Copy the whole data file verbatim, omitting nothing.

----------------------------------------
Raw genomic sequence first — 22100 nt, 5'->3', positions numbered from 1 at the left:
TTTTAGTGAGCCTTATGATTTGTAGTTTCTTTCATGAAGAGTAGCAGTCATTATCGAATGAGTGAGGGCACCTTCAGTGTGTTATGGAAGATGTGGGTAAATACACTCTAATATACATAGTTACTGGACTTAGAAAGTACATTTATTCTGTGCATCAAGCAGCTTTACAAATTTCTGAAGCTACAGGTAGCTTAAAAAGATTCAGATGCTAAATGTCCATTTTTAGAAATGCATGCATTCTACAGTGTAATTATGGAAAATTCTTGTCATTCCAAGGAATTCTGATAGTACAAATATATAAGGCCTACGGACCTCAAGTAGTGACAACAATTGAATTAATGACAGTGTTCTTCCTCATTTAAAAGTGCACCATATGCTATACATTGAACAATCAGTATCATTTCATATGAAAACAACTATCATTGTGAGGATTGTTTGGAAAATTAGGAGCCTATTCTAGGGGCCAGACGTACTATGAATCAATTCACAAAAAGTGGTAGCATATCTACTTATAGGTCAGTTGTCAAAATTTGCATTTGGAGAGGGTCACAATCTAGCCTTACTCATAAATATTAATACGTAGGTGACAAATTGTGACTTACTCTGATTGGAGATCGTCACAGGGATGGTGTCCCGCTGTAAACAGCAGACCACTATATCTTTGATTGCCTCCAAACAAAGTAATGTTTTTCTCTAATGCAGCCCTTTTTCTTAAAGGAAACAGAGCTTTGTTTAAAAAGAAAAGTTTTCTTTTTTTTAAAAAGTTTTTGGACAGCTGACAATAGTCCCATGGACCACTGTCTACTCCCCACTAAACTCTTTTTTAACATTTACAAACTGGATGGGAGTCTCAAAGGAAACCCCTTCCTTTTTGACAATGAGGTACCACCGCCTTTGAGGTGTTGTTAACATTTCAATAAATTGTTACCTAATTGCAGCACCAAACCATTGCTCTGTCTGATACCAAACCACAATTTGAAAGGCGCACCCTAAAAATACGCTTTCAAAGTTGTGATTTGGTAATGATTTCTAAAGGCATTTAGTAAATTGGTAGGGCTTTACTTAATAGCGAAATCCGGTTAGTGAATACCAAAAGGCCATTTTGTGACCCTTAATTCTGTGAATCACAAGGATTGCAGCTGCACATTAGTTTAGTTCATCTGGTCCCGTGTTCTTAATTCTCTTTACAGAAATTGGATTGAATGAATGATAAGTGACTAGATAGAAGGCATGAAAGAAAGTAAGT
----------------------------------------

Raw genomic sequence first — 22100 nt, 5'->3', positions numbered from 1 at the left:
TTTTAGTGAGCCTTATGATTTGTAGTTTCTTTCATGAAGAGTAGCAGTCATTATCGAATGAGTGAGGGCACCTTCAGTGTGTTATGGAAGATGTGGGTAAATACACTCTAATATACATAGTTACTGGACTTAGAAAGTACATTTATTCTGTGCATCAAGCAGCTTTACAAATTTCTGAAGCTACAGGTAGCTTAAAAAGATTCAGATGCTAAATGTCCATTTTTAGAAATGCATGCATTCTACAGTGTAATTATGGAAAATTCTTGTCATTCCAAGGAATTCTGATAGTACAAATATATAAGGCCTACGGACCTCAAGTAGTGACAACAATTGAATTAATGACAGTGTTCTTCCTCATTTAAAAGTGCACCATATGCTATACATTGAACAATCAGTATCATTTCATATGAAAACAACTATCATTGTGAGGATTGTTTGGAAAATTAGGAGCCTATTCTAGGGGCCAGACGTACTATGAATCAATTCACAAAAAGTGGTAGCATATCTACTTATAGGTCAGTTGTCAAAATTTGCATTTGGAGAGGGTCACAATCTAGCCTTACTCATAAATATTAATACGTAGGTGACAAATTGTGACTTACTCTGATTGGAGATCGTCACAGGGATGGTGTCCCGCTGTAAACAGCAGACCACTATATCTTTGATTGCCTCCAAACAAAGTAATGTTTTTCTCTAATGCAGCCCTTTTTCTTAAAGGAAACAGAGCTTTGTTTAAAAAGAAAAGTTTTCTTTTTTTTAAAAAGTTTTTGGACAGCTGACAATAGTCCCATGGACCACTGTCTACTCCCCACTAAACTCTTTTTTAACATTTACAAACTGGATGGGAGTCTCAAAGGAAACCCCTTCCTTTTTGACAATGAGGTACCACCGCCTTTGAGGTGTTGTTAACATTTCAATAAATTGTTACCTAATTGCAGCACCAAACCATTGCTCTGTCTGATACCAAACCACAATTTGAAAGGCGCACCCTAAAAATACGCTTTCAAAGTTGTGATTTGGTAATGATTTCTAAAGGCATTTAGTAAATTGGTAGGGCTTTACTTAATAGCGAAATCCGGTTAGTGAATACCAAAAGGCCATTTTGTGACCCTTAATTCTGTGAATCACAAGGATTGCAGCTGCACATTAGTTTAGTTCATCTGGTCCCGTGTTCTTAATTCTCTTTACAGAAATTGGATTGAATGAATGATAAGTGACTAGATAGAAGGCATGAAAGAAAGTAAGT